(19) A method for quantitatively determining an SRCL-P1 protein or a fragment thereof on the basis of an immunological binding between the antibody according to (16) or (17) and the SRCL-P1 protein or a fragment thereof;

(20) A method for detecting an SRCL-P1 protein or a fragment thereof on the basis of an immunological binding between the antibody according to (16) or (17) and the SRCL-P1 protein or a fragment thereof;

(21) An agonist that stimulates an activity of the protein according to (1), (3) or (5);

(22) An antagonist that inhibits an activity or the activation of the protein according to (1), (3) or (5);

(23) A method for screening a drug wherein the protein according to (1), (3) or (5) is used;

(24) A drug which is obtained by the method for the screening according to (23);

(25) A method for screening a drug for the treatment of a pathological state involved in the accumulation of oxidized LDL, which comprises the step of identifying a candidate drug for the treatment of a pathological state involved in the accumulation of oxidized LDL by an inhibitory ability of the candidate drug toward the binding between the protein according to (1), (3) or (5) and oxidized LDL, which is evaluated by comparing the amount of binding between the protein and oxidized LDL in the presence and absence of the candidate drug;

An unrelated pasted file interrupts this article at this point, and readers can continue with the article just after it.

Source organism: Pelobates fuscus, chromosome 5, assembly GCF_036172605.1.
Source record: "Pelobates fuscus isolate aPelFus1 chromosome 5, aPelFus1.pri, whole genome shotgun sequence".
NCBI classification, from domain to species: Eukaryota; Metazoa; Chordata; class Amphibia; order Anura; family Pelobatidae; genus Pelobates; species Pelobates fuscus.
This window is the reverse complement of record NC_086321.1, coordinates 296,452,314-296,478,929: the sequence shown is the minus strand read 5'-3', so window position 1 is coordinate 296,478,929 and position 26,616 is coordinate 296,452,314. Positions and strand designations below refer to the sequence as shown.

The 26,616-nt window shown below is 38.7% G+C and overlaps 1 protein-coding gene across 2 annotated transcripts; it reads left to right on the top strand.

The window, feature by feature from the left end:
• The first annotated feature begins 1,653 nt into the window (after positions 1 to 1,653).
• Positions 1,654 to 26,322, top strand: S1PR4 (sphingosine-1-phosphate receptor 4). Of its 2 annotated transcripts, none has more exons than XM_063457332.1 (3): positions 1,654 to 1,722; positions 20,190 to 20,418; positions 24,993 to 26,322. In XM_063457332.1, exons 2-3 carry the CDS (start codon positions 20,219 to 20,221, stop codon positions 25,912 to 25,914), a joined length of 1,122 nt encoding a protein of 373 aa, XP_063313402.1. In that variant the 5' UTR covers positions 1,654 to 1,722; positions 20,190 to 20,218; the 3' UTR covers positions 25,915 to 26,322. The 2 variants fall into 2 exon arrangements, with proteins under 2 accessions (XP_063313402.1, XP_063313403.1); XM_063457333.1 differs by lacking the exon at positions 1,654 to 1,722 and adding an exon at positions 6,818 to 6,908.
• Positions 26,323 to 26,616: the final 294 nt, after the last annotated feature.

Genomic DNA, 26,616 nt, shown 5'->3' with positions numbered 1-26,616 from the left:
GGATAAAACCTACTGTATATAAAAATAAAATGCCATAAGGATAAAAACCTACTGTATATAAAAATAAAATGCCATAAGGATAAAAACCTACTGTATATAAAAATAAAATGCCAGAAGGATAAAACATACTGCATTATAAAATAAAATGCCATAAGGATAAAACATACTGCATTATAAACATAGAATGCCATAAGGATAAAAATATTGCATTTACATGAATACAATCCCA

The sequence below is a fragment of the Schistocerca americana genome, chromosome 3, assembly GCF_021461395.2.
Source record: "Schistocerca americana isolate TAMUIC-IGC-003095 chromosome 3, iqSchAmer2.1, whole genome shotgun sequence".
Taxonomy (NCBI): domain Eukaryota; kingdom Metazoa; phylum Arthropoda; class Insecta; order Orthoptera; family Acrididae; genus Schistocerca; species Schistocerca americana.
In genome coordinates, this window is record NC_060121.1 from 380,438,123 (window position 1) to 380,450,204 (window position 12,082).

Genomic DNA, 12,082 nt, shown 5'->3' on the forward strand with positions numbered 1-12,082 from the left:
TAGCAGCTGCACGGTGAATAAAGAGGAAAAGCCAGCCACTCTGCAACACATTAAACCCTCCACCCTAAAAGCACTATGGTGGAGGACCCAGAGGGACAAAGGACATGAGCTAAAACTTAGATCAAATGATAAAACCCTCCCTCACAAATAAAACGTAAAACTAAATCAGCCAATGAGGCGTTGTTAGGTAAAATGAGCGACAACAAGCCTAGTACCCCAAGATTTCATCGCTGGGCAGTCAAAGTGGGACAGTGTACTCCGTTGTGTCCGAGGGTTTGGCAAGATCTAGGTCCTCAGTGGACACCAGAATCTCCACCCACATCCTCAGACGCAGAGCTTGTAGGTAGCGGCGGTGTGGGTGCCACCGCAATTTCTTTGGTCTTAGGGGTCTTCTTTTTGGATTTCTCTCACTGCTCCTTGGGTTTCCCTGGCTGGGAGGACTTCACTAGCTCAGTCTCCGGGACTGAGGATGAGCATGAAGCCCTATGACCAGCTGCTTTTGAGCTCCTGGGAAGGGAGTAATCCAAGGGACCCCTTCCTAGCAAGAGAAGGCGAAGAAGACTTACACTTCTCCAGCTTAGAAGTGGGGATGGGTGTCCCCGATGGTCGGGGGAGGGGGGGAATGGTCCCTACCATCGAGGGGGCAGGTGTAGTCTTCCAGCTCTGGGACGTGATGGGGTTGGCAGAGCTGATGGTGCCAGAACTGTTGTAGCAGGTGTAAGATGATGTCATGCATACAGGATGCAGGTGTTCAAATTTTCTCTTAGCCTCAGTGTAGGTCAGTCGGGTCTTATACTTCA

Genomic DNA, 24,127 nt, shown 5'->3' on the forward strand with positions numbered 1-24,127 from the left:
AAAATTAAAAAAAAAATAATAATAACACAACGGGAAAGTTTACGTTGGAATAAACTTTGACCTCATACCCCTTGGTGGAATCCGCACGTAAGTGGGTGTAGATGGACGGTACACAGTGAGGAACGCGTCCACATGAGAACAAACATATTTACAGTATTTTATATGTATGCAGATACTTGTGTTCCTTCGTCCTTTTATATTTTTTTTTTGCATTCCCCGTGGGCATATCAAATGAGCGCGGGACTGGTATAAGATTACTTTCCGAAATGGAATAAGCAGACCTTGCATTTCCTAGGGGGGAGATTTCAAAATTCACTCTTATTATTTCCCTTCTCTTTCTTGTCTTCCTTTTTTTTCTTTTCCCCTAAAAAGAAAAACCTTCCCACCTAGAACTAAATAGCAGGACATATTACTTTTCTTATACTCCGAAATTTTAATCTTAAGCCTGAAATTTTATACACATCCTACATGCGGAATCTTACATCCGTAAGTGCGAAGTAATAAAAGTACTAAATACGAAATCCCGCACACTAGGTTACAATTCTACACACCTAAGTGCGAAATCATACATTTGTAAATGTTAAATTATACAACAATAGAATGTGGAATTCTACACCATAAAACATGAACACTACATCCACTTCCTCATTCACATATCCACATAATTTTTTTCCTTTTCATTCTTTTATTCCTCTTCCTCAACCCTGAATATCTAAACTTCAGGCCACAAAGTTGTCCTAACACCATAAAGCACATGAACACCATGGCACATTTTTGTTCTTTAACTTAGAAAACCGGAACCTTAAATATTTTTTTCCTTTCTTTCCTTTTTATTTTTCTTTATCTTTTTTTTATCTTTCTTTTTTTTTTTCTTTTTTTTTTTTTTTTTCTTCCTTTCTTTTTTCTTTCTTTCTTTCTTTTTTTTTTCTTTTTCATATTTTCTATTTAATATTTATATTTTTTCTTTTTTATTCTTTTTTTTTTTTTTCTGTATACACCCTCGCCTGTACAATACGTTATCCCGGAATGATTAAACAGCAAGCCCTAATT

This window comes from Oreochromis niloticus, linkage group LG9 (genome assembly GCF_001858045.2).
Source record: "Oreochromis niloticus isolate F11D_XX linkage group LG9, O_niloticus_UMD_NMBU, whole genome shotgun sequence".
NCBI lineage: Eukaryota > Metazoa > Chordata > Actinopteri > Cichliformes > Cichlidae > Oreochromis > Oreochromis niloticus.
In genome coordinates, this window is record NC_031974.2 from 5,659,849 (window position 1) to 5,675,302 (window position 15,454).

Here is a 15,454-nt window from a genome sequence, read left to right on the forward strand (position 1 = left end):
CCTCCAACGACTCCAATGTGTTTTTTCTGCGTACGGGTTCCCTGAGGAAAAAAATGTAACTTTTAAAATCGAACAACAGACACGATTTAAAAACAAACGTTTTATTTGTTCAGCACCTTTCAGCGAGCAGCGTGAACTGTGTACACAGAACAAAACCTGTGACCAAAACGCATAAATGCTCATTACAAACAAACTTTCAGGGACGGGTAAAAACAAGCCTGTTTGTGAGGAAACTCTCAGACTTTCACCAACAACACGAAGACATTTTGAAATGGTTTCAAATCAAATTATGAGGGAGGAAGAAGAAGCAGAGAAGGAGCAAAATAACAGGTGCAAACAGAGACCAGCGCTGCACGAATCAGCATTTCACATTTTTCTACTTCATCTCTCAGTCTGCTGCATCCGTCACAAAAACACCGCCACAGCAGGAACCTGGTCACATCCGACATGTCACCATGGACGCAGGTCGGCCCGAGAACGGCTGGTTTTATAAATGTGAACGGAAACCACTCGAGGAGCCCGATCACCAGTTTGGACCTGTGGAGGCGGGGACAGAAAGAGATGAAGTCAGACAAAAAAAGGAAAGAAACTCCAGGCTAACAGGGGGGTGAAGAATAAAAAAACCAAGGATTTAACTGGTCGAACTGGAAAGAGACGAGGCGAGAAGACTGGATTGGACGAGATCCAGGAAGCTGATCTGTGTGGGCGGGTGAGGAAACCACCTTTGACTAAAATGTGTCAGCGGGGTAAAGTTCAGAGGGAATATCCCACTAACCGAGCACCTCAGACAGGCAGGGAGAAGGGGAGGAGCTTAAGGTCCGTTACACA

(26) A drug obtained by the method for the screening according to (25);

(27) A method for the treatment of a pathological state involved in the accumulation of oxidized LDL, which comprises the step of inhibiting the binding between an SRCL-P1 protein or a fragment thereof and oxidized LDL using the drug according to (26);

(28) A pharmaceutical composition for the treatment of a pathological state involved in the accumulation of oxidized LDL comprising the drug according to (26);

(29) A method for screening a drug for the treatment of a pathological state involved in the binding of AGE to cells, which comprises the step of identifying a candidate drug for the treatment of a pathological state involved in the binding of AGE to cells by an inhibitory ability of the candidate drug toward the binding between the protein according to (1), (3) or (5) and AGE, which is evaluated by comparing the amount of binding between the protein and AGE in the presence and absence of the candidate drug;

(30) A drug obtained by the method for the screening according to (29);